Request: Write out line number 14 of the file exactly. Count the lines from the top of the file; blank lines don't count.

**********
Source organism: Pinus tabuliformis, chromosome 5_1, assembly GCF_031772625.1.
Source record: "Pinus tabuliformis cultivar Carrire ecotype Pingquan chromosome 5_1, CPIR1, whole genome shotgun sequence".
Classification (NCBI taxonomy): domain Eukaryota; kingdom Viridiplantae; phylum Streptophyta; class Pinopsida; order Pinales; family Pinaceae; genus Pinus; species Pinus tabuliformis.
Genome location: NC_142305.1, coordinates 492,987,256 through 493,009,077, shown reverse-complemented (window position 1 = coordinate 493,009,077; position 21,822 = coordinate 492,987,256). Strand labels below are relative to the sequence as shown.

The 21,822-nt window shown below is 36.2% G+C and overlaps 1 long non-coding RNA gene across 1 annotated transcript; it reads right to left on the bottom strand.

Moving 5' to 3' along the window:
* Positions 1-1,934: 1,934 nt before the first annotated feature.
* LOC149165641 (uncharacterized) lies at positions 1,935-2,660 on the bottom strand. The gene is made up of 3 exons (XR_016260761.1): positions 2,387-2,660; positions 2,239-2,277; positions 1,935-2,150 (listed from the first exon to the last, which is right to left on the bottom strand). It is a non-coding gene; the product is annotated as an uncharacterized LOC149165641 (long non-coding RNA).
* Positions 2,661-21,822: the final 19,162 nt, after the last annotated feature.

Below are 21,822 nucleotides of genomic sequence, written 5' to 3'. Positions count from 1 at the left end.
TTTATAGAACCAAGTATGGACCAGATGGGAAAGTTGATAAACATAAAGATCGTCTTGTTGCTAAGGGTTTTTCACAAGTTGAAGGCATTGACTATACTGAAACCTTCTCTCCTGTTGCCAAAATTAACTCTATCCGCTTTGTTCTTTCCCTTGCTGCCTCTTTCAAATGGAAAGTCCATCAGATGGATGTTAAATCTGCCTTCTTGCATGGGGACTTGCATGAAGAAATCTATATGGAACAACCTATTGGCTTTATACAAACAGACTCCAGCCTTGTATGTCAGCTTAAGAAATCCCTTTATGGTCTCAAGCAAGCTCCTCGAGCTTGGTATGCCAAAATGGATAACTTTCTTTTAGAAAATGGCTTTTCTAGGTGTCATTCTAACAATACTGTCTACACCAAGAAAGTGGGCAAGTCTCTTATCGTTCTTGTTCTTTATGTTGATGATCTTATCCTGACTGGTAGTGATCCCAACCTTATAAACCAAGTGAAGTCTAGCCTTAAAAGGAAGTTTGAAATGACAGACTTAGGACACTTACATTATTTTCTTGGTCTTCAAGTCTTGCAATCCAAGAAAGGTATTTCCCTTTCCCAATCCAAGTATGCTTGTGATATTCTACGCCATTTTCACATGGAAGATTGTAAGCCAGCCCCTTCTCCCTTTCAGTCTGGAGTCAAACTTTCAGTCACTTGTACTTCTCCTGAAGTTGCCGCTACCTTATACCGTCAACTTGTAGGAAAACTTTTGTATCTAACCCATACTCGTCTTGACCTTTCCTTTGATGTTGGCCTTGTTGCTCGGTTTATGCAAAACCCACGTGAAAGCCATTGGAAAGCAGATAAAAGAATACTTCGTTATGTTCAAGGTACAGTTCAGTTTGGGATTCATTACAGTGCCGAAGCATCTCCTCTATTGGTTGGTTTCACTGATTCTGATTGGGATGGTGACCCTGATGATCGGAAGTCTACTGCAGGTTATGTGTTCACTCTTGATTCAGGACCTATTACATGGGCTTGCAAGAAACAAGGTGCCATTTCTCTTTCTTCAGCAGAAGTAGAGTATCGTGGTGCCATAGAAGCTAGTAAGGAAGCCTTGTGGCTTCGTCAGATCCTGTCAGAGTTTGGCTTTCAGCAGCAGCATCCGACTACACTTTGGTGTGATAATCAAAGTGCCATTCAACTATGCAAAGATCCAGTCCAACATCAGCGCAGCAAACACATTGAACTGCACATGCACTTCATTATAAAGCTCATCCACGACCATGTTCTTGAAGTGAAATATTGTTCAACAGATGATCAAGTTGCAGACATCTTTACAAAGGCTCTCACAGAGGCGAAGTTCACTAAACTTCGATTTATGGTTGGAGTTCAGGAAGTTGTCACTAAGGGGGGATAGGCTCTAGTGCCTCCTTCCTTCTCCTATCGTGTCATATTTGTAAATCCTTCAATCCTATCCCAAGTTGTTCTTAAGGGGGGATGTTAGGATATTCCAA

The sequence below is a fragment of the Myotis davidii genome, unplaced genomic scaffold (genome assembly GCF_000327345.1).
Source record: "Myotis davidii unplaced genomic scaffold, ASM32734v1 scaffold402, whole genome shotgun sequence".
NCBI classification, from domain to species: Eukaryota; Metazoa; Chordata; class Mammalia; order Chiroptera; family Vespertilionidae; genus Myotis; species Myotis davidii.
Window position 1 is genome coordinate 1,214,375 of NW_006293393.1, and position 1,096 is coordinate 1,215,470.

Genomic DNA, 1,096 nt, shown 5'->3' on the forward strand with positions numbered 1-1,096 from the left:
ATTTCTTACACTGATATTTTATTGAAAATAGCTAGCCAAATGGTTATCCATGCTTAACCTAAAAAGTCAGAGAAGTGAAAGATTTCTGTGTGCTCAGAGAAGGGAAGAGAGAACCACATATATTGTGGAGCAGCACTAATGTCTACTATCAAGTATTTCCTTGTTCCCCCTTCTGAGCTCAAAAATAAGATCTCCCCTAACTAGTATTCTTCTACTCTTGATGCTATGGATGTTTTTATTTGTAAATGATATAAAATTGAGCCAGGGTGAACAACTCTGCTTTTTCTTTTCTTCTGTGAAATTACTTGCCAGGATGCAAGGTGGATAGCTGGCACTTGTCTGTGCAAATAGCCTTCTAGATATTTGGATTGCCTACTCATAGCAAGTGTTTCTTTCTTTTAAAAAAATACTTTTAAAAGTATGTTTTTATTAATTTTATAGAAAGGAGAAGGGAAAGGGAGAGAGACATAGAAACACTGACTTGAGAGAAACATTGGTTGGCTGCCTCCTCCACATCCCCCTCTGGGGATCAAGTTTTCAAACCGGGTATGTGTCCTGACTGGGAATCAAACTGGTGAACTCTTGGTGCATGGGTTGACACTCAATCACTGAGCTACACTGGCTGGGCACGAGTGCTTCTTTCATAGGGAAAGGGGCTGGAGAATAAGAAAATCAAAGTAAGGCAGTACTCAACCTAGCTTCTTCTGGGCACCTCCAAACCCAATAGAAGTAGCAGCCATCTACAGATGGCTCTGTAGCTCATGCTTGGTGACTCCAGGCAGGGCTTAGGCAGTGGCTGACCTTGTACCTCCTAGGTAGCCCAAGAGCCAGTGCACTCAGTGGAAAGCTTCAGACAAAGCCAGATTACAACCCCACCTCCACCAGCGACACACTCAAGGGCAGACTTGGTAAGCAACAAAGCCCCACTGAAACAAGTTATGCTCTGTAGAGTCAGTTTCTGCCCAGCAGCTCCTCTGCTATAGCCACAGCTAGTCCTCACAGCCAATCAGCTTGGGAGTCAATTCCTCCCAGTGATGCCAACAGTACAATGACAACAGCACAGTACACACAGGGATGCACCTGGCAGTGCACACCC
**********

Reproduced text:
NCBI classification, from domain to species: Eukaryota; Metazoa; Chordata; class Mammalia; order Chiroptera; family Vespertilionidae; genus Myotis; species Myotis davidii.